My next big car seat memory came about 5 years later. I still had the big old truck, but Kaleigh and I had found room in the truck, and room in our lives. Fitz and I had been married about 6 months by then, and I was due in the Spring. We had a little cottage by the Concord River, and just about everything we could need. One afternoon, I had a complete panic attack, realizing that we didn't have a carseat. No matter that the baby wasn't due for another 3 months... I needed a carseat! I went out that afternoon and bought one, and stood supervising, making sure Fitz installed it properly. And there it sat, for more than 3 months, as Margaret was a stubborn baby and refused to come out until well past her due date. But the carseat was there waiting for her when she did make her arrival.
Another year and another baby went by (yes, EJ was born almost exactly a year after Margaret) and Fitz and I began to talk about #4. It's funny to think back to those conversations, because it all came back to the carseat for me. Yes, we worried about money and space in the house, and having time for 4 young children. But the most pressing question on my mind was "Where will we fit another carseat?" That is when we acquried our first big van, and added a third carseat for baby Charlie a year later. And a fourth for baby Emma a year after that! The van filled up quickly!
Life with 5 young kids was hectic to say the least, so I was surprised when I started to feel those baby pangs again. At first I chalked it up to hormones, and tried to ignore it. But I couldn't help thinking someone was missing in our house. At the time, Fitz was working like crazy to support our ever-growing family, and I couldn't even imagine bringing these thoughts up with him. I thought it might put him right over the edge. Around this time, I realized Emma was growing out of her baby carrier carseat, and needed to be moved into the convertible. I carried the baby seat out to the shed, and asked Fitz to store it in there for me. He quickly replied to put it in the attic so it wouldn't get ruined. As I was trying to sort out the meaning of that, he yelled over his shoulder "Don't put it too far back!" And with that, I knew the sixth Fitzkid would be on the way. Not much more than 9 months later, we added that 5th carseat to the van.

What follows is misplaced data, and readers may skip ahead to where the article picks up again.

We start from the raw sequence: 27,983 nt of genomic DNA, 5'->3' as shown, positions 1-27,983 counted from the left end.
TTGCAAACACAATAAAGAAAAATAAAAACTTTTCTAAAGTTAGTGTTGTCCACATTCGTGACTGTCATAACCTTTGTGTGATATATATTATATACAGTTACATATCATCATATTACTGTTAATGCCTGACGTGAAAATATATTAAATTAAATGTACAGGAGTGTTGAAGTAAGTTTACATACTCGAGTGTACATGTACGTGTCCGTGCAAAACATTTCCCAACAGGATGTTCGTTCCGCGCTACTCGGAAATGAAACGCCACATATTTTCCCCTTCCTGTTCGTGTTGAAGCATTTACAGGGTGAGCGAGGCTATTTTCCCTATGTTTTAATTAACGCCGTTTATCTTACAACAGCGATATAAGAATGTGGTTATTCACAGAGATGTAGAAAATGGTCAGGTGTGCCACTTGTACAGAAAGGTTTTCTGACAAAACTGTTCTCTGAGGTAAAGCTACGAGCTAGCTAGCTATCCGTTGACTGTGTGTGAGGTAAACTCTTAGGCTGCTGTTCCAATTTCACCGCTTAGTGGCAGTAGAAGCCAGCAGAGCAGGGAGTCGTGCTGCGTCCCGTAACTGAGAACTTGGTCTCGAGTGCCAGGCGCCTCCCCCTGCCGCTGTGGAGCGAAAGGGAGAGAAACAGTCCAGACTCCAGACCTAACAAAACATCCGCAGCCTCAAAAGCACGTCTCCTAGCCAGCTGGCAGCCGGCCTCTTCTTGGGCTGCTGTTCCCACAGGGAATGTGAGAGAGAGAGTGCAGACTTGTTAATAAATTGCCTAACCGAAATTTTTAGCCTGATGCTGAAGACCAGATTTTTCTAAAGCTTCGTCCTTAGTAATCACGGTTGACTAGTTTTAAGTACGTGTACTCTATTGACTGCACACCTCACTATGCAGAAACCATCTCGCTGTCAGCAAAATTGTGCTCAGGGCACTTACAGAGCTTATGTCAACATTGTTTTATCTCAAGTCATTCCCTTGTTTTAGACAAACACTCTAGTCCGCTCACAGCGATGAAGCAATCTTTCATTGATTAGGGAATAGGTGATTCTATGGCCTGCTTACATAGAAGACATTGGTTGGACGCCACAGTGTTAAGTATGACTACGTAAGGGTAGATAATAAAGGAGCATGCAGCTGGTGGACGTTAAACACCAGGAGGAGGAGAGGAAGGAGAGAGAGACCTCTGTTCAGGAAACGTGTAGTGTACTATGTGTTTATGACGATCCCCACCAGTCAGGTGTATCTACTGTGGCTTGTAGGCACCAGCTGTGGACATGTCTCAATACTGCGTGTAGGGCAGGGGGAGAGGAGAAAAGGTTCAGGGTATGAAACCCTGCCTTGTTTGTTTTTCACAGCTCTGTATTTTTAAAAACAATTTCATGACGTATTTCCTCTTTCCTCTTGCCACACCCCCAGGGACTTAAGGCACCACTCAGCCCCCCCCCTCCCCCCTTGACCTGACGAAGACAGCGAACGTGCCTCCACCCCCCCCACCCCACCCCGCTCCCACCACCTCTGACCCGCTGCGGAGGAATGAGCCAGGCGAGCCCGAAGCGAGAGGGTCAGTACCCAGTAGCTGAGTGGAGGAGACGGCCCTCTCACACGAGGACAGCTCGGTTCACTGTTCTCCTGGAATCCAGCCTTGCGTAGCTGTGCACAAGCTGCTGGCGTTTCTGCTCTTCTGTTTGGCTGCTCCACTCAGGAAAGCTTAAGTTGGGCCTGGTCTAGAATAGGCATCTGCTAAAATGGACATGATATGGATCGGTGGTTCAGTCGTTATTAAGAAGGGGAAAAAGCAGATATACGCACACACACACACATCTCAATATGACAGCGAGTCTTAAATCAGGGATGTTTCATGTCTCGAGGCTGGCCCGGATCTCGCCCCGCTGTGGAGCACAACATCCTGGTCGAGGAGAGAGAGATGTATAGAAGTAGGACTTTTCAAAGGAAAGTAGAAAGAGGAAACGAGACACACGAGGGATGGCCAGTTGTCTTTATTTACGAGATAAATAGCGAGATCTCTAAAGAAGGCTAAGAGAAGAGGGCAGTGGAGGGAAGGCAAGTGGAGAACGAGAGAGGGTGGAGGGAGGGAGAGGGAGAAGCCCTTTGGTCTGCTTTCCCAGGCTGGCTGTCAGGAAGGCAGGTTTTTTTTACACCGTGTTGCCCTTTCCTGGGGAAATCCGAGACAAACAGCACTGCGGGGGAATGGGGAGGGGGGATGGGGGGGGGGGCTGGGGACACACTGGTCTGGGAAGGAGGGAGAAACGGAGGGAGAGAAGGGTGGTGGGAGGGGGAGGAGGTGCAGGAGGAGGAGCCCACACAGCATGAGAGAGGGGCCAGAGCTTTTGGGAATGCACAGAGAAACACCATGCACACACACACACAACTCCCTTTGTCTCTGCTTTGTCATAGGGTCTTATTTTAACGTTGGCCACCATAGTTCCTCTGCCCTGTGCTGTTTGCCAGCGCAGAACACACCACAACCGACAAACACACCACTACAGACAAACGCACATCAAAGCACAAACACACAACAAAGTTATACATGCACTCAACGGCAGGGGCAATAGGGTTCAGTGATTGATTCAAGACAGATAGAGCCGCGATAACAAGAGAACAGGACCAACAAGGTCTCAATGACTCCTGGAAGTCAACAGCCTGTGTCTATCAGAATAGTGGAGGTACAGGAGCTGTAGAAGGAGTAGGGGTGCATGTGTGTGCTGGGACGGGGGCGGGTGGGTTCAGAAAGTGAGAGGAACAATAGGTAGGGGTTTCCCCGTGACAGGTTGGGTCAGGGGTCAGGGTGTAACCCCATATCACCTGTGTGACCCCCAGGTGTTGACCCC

With the addition of our seventh, I figured out a way around the carseat dilemma... get them when they are too big for carseats! Pipo's arrival brought many new thoughts about carseats, like "why do we need those?" and "what are seatbelts for?"I don't have that 'someone's missing' feeling anymore, and our van is feeling pretty full with the 9 of us, but the thought of no carseats someday made me a little sad tonight. The passing of an era I guess. Ah well, when I feel melancholy, I guess I can always remember back to the days of buckling and unbuckling 5 at once, and just be thankful.
I sit here typing on our private patio looking out over Provincetown Harbor. It's been two years since Fitz and I have been away from the kids overnight. My parents offered to watch them tonight so we could have a short escape... an afternoon away, nice dinner, sleeping in a bit. We'll head back after breakfast tomorrow.
So two years... two years with 7 kids. Our heads were racing with thoughts on the way down here. As we pulled into the parking lot of the Provincetown Inn, completely child free, one similar thought came into both of our heads immediately... NAP! Seriously, this parenting stuff, it's exhausting. I was talking with my aunt last night about this little getaway, and she was asking me if I knew of any events going on in Provincetown, or if we had any special plans. I just looked at her a bit dazed, and said "we need a nap." She burst out laughing and said "Oh honey, I SO understand that. My aunt Lolo raised 5 kids also very close in age, so she really does know where we are coming from.
And now, a little more energized from that rare uninterrupted sleep, I wait for Fitz to get out of the shower and wonder... what will we do.. there are so many possibilities. Ah to heck with it, I know what we will do. We will spend dinner talking about the kids, and then call, to check on them. Oh the joys of parenthood!